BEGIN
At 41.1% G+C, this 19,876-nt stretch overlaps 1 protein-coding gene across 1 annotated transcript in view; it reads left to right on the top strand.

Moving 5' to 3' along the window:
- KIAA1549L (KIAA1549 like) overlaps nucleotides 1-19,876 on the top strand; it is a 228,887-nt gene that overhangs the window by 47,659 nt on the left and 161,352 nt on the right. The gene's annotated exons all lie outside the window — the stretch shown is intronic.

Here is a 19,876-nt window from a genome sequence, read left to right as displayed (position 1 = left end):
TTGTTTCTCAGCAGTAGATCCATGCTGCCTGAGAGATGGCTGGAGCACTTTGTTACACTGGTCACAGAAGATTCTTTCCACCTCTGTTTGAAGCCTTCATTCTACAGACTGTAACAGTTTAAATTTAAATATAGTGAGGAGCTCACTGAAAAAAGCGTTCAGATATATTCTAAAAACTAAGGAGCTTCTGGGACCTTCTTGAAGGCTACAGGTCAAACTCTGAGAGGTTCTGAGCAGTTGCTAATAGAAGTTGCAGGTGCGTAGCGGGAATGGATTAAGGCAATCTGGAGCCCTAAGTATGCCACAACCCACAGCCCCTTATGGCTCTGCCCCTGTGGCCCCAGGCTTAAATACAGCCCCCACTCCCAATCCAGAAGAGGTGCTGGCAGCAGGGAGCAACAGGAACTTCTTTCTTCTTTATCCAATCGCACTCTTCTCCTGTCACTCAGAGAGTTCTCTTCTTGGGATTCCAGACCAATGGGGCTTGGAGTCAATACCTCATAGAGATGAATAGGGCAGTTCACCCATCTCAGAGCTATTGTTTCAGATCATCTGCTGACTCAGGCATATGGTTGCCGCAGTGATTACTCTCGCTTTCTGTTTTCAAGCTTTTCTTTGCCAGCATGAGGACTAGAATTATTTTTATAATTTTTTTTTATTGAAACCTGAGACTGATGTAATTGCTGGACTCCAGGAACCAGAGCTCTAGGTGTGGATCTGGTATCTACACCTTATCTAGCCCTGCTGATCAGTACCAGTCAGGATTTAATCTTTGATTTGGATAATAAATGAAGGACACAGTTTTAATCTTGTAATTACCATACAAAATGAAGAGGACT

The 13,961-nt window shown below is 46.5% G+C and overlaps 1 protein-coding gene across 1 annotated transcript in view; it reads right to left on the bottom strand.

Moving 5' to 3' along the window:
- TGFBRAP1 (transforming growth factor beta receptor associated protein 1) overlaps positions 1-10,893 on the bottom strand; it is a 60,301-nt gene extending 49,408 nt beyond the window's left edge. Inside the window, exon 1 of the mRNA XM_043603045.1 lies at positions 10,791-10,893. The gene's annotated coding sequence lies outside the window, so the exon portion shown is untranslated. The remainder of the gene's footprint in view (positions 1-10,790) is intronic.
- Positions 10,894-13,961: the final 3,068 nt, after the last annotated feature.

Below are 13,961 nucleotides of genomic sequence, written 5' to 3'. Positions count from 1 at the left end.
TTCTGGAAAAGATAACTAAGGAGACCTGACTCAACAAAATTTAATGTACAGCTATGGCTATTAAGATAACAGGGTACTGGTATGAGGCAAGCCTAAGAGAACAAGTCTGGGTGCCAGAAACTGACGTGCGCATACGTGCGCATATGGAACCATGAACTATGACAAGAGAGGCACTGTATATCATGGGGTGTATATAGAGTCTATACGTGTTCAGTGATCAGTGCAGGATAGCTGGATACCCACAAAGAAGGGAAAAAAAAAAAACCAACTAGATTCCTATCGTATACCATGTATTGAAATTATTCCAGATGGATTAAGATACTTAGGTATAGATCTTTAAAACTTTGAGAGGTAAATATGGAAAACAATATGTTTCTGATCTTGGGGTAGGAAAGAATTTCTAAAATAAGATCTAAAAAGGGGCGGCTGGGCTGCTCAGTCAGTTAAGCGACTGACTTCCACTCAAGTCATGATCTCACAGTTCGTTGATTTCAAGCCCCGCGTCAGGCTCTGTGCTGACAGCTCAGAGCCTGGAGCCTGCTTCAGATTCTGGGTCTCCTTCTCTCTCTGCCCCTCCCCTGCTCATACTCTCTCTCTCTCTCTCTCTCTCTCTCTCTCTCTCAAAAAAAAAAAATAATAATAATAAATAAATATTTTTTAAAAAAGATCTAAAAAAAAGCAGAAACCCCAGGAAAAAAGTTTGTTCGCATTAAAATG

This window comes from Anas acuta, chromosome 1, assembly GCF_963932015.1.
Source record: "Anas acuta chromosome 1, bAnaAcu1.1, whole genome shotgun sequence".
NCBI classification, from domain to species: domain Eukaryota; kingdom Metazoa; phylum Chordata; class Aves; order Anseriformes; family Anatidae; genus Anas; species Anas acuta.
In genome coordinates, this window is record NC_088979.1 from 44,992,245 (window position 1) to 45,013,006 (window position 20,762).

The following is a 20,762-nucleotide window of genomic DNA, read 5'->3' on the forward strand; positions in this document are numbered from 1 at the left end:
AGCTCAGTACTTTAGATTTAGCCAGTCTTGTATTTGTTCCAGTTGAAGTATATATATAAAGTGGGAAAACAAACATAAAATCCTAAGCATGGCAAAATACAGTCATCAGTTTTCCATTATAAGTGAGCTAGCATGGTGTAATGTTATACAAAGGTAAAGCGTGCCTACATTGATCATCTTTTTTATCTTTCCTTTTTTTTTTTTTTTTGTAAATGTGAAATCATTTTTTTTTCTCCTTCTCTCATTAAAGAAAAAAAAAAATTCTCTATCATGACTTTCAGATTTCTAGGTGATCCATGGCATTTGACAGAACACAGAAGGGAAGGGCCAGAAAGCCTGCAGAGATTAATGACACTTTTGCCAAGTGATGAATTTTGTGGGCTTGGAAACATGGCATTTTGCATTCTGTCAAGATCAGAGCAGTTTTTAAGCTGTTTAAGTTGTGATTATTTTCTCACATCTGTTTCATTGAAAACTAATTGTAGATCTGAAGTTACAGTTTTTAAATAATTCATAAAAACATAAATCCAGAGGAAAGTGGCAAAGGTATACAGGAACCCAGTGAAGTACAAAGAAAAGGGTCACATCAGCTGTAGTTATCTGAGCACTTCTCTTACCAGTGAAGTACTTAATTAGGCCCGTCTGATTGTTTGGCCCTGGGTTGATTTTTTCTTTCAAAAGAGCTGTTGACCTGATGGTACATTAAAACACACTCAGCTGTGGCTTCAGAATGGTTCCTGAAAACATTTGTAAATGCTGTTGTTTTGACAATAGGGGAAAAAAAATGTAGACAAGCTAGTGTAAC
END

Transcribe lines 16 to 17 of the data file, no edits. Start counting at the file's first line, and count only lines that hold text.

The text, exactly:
The following is a 20,762-nucleotide window of genomic DNA, read 5'->3' on the forward strand; positions in this document are numbered from 1 at the left end:
AGCTCAGTACTTTAGATTTAGCCAGTCTTGTATTTGTTCCAGTTGAAGTATATATATAAAGTGGGAAAACAAACATAAAATCCTAAGCATGGCAAAATACAGTCATCAGTTTTCCATTATAAGTGAGCTAGCATGGTGTAATGTTATACAAAGGTAAAGCGTGCCTACATTGATCATCTTTTTTATCTTTCCTTTTTTTTTTTTTTTTGTAAATGTGAAATCATTTTTTTTTCTCCTTCTCTCATTAAAGAAAAAAAAAAATTCTCTATCATGACTTTCAGATTTCTAGGTGATCCATGGCATTTGACAGAACACAGAAGGGAAGGGCCAGAAAGCCTGCAGAGATTAATGACACTTTTGCCAAGTGATGAATTTTGTGGGCTTGGAAACATGGCATTTTGCATTCTGTCAAGATCAGAGCAGTTTTTAAGCTGTTTAAGTTGTGATTATTTTCTCACATCTGTTTCATTGAAAACTAATTGTAGATCTGAAGTTACAGTTTTTAAATAATTCATAAAAACATAAATCCAGAGGAAAGTGGCAAAGGTATACAGGAACCCAGTGAAGTACAAAGAAAAGGGTCACATCAGCTGTAGTTATCTGAGCACTTCTCTTACCAGTGAAGTACTTAATTAGGCCCGTCTGATTGTTTGGCCCTGGGTTGATTTTTTCTTTCAAAAGAGCTGTTGACCTGATGGTACATTAAAACACACTCAGCTGTGGCTTCAGAATGGTTCCTGAAAACATTTGTAAATGCTGTTGTTTTGACAATAGGGGAAAAAAAATGTAGACAAGCTAGTGTAAC